Really, we have several hours after work, before sleep to make a couple of steps towards an idea. Take an hour to create a business plan. Take 45 minutes to come up with the title for your next book. Take 20 minutes to set up your old art easel. Then take another step tomorrow. Having a day job is usually necessary, unless you are very certain you’re ready to move towards a creative/entrepreneurial path. In this case consider finding more flexible jobs.
I personally because a substitute teacher because then I make my own schedule. I pick up enough jobs to pay the bills, and that is all! I could work every day if I wanted to but, I have graduate school courses and my business to develop. I made my business a priority. It definitely came with some sacrifices (stability, benefits, etc) but I know that I cannot work a 9-5 forever, so I figured I would stop now. To get where you want to go, you might have to get uncomfortable first.
Finding Local Resources
For those of us who dream bigger than our wallet, money can become a huge obstacle in pursuing our dreams. At least, a mental obstacle. Because there are several ways to make progress without a dollar to your name. Resources can be anything from a book that gets your mind in the right place, to free business model layouts. Check these out
I learned about the Business Model Canvas at an Innovation Weekend I attended a couple of weeks ago. It is an excellent way to get your idea out of your brain and onto a screen or paper. This is part of visualization and manifestation of your dreams. It is also vital to test to the viability of your business idea. Check it out and send me a copy if you’d like! I would love to hear your ideas.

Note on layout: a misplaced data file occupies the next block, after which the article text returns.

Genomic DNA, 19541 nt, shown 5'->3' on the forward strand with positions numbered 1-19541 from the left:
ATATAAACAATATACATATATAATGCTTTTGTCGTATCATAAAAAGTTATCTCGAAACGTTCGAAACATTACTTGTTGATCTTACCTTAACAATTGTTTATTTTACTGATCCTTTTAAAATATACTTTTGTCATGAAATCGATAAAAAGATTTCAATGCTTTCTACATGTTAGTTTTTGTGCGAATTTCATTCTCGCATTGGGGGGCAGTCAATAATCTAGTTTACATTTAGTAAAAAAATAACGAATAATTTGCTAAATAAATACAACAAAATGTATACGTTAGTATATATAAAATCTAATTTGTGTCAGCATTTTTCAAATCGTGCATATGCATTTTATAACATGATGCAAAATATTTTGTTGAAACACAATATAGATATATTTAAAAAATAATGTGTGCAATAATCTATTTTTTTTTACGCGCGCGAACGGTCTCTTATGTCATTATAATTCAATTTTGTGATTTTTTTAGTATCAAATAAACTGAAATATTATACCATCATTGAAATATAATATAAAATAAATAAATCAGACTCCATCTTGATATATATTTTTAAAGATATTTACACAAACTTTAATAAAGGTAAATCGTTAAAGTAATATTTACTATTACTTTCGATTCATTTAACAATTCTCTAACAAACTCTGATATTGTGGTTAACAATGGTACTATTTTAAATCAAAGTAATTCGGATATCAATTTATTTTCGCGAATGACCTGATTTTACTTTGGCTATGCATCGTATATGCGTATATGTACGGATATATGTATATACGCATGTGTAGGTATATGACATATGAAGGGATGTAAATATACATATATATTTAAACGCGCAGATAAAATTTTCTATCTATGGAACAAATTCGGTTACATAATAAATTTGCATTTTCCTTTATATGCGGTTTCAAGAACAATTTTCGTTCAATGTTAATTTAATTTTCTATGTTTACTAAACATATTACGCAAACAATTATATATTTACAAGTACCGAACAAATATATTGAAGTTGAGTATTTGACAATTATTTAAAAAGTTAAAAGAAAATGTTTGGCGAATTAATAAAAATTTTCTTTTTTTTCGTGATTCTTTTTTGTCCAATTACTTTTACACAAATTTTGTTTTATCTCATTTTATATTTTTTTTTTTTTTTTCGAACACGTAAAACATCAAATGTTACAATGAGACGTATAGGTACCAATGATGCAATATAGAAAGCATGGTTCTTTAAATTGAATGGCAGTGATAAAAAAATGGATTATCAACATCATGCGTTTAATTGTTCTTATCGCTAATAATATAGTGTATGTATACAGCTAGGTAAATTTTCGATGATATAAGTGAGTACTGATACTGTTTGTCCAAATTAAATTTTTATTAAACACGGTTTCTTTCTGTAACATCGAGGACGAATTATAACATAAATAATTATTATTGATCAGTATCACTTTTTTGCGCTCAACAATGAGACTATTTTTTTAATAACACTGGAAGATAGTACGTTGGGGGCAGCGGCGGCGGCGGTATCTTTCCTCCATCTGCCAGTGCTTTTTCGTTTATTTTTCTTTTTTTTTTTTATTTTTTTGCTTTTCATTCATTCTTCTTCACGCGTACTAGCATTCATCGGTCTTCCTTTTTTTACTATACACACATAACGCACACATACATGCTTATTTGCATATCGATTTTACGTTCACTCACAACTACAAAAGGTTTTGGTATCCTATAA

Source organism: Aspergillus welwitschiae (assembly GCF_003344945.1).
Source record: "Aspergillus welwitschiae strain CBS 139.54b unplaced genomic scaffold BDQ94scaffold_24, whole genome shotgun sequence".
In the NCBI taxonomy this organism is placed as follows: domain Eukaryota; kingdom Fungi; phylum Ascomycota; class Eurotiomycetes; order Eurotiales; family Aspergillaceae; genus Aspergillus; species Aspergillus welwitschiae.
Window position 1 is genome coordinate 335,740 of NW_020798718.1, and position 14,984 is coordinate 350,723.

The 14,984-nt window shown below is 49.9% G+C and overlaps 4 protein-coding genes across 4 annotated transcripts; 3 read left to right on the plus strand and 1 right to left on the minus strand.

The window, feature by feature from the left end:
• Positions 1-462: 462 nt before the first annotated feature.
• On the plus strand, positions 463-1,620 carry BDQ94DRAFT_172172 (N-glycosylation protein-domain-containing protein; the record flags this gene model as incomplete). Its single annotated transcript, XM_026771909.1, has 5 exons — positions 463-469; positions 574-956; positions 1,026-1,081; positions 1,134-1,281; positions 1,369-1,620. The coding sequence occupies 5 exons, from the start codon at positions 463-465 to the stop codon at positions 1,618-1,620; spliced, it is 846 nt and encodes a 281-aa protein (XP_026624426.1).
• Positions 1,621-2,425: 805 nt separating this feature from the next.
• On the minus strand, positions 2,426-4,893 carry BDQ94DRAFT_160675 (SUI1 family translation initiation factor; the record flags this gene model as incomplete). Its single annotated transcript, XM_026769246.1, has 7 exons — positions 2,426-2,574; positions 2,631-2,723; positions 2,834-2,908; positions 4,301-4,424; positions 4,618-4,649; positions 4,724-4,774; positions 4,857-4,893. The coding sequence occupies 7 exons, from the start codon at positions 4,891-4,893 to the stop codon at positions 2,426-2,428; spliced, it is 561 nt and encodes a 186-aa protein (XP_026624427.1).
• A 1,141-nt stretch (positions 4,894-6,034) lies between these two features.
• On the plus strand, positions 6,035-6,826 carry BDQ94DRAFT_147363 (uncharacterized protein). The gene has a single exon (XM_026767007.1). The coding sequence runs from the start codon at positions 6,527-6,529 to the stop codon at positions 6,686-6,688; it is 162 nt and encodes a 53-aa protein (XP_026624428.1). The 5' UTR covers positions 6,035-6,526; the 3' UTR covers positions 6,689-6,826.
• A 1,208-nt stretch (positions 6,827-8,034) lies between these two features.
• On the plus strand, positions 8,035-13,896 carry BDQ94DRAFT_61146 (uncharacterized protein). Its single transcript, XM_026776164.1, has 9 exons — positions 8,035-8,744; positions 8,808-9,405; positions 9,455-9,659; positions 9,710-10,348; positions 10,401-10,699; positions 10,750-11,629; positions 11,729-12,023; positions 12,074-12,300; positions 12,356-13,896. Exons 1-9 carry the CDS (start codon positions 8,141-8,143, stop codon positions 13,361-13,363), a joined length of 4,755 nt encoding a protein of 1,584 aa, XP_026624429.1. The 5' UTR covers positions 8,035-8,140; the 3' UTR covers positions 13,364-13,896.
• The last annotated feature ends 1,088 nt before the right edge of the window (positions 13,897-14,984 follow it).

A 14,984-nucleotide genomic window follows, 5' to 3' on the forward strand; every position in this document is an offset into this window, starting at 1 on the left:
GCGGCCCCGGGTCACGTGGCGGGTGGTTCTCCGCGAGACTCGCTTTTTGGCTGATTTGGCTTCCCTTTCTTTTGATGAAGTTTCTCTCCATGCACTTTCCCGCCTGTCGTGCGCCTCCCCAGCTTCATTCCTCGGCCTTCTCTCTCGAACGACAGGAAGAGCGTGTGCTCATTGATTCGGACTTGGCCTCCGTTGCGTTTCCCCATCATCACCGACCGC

This app is changing the game. I have not read for pleasure since undergrad. When my boyfriend sent me a book that I could listen to during my commutes, I was stoked! Audible is not free, but you do get a free trial. I suggest downloading Crushing It by Gary Vee to begin! Especially for those who want to succeed in social media and online business. But it is for all entrepreneurs and out of the box thinkers.
Small Business Association: https://www.sba.gov/
The SBA is where I created my first ever business plan for free. They are government owned and offer helpful tips about where to begin in your small business. The SBA also can show you free local events near you, to learn about everything from business taxes to how to grow you business.
Connecting with a Tribe
This is HUGE huge huge. Loud voices from folks who never pursued their own dreams can sometimes sneak into your head and try to hold you down. Time to block those voices out. Your coworkers who can’t imagine working elsewhere – block them out.
Your parents who are afraid for you, so they discourage creative/risky paths – block them out.
Use online forums to chat with people who have grown businesses themselves. I use Instagram hashtags for #entrepeneur #travellover #femalefounder and more to find pages of people who think like me. Sometimes just knowing they exist is encouragement enough.
If I need more, I might send them a message and ask them about their experience owning a business or trying to. Just that connection alone is uplifting.
I also keep an ear out in social settings for people who “get my soul” and speak about women in business, location independence, digital nomad lifestyles, moving abroad and more. I may spark up a conversation about them and organically make a new friend!
Overall, those of us with day jobs must be very intentional about how we use our time. Set a 3-month goal and start using your free time to reach it. I look forward to seeing what you create!